Dealing With Loss or Bereavement
When coping with a death many bereaved people go through all kinds of emotions. Feelings of emptiness, anger, shock, fear are just some of the common symptom of grief. Emotions might be stronger or deeper than usual and are all natural and appropriate reactions to losing a loved one to death.
Grief is a normal reaction to a death or loss of a person’s life. It is worth noting that grief is not just about death. There are many different types of loss: a person can grieve over the break-up of their marriage, loss of job, loss of a limb or loss of financial independence.
The intensity of grief may relate to the suddenness or predictability of the death and how you feel about the person who died. Accepting the reality of the loss takes time. Each person grieves differently and has their own schedule. It is important to remember that the grieving process is personal and individual.
Some bereaved people take joy and comfort by talking about their loved one over and over again. While this may give them pleasure this may become an irritant for the family member or close friend that has to listen to the bereaved talk about their loss over and over again.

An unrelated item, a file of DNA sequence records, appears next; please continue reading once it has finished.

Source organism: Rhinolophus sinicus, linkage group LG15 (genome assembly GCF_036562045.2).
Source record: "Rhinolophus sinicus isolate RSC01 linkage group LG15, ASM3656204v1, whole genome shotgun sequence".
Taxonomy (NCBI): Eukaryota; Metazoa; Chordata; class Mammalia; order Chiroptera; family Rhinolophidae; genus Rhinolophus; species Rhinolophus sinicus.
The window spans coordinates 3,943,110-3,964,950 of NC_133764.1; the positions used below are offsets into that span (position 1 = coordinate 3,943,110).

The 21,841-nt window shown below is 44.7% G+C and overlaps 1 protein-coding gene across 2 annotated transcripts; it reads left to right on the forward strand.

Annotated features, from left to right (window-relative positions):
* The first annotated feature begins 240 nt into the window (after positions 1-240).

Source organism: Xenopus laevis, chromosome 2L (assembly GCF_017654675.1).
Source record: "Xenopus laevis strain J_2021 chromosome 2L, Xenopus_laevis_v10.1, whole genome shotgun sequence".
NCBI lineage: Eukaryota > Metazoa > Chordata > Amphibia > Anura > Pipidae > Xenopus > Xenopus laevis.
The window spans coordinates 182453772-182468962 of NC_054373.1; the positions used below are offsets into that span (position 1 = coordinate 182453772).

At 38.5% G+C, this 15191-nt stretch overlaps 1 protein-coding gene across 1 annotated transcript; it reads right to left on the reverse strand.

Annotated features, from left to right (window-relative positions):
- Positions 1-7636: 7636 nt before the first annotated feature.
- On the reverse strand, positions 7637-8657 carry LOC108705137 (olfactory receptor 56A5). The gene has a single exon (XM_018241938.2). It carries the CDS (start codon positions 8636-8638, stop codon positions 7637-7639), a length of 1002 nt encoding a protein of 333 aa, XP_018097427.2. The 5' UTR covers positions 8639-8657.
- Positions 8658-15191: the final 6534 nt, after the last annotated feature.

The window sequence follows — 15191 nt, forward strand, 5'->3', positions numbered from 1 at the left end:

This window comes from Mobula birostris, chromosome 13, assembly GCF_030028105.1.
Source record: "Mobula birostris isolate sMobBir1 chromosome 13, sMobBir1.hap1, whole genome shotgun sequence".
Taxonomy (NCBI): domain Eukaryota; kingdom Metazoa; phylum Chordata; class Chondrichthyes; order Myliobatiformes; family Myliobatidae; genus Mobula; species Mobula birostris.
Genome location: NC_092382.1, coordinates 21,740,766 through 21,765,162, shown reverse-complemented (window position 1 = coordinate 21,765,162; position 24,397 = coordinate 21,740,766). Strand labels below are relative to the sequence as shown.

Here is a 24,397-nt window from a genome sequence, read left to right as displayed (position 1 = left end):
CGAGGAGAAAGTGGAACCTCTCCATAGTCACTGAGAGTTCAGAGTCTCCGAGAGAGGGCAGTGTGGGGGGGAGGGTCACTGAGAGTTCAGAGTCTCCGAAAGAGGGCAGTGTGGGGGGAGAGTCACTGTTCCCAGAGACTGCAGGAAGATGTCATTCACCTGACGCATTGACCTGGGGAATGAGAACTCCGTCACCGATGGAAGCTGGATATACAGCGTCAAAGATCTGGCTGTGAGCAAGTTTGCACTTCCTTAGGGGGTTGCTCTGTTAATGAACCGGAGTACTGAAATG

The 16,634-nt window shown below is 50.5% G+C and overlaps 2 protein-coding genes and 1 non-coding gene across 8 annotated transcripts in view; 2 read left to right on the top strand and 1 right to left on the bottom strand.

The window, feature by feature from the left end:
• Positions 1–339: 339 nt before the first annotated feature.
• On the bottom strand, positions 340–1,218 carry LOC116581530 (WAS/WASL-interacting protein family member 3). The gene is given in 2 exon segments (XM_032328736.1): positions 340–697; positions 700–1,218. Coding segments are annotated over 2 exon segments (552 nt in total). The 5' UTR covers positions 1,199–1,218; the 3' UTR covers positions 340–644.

It is absolutely essential that the bereaved give themselves permission to have difficult times on birthdays, anniversaries or other special occasions. Making a memory book or memory box often brings delight to the bereaved because it serves as a keepsake. It is not uncommon to find writing a goodbye letter or a meaningful ritual such as candle lighting to be a great comfort for them. One good point that should be remembered is that the bereaved should try to do things that bring them great pleasure.
Healing from grief does not mean forgetting about our loved one. It just means that we have come to a place in our lives where we have accepted the loss.
Life coaches and counsellors can help you in dealing with this loss or bereavement.